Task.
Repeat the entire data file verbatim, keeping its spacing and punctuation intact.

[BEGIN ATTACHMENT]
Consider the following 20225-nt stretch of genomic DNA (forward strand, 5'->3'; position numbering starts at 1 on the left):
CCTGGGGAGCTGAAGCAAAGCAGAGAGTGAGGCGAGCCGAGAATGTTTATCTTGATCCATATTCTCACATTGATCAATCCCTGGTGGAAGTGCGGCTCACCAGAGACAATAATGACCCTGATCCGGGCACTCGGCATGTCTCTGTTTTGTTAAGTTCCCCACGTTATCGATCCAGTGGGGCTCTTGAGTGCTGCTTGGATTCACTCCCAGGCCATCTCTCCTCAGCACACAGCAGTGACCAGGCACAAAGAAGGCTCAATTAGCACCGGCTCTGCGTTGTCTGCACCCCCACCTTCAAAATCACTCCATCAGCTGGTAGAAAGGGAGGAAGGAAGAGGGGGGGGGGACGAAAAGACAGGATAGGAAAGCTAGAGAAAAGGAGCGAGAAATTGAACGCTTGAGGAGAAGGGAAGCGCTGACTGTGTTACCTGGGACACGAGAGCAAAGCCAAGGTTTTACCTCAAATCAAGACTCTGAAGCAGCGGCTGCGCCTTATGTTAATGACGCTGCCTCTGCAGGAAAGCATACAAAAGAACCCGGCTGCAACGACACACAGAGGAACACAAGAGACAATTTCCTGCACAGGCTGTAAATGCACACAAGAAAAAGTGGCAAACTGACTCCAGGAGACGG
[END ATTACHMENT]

Consider the following 20225-nt stretch of genomic DNA (forward strand, 5'->3'; position numbering starts at 1 on the left):
CCTGGGGAGCTGAAGCAAAGCAGAGAGTGAGGCGAGCCGAGAATGTTTATCTTGATCCATATTCTCACATTGATCAATCCCTGGTGGAAGTGCGGCTCACCAGAGACAATAATGACCCTGATCCGGGCACTCGGCATGTCTCTGTTTTGTTAAGTTCCCCACGTTATCGATCCAGTGGGGCTCTTGAGTGCTGCTTGGATTCACTCCCAGGCCATCTCTCCTCAGCACACAGCAGTGACCAGGCACAAAGAAGGCTCAATTAGCACCGGCTCTGCGTTGTCTGCACCCCCACCTTCAAAATCACTCCATCAGCTGGTAGAAAGGGAGGAAGGAAGAGGGGGGGGGGACGAAAAGACAGGATAGGAAAGCTAGAGAAAAGGAGCGAGAAATTGAACGCTTGAGGAGAAGGGAAGCGCTGACTGTGTTACCTGGGACACGAGAGCAAAGCCAAGGTTTTACCTCAAATCAAGACTCTGAAGCAGCGGCTGCGCCTTATGTTAATGACGCTGCCTCTGCAGGAAAGCATACAAAAGAACCCGGCTGCAACGACACACAGAGGAACACAAGAGACAATTTCCTGCACAGGCTGTAAATGCACACAAGAAAAAGTGGCAAACTGACTCCAGGAGACGG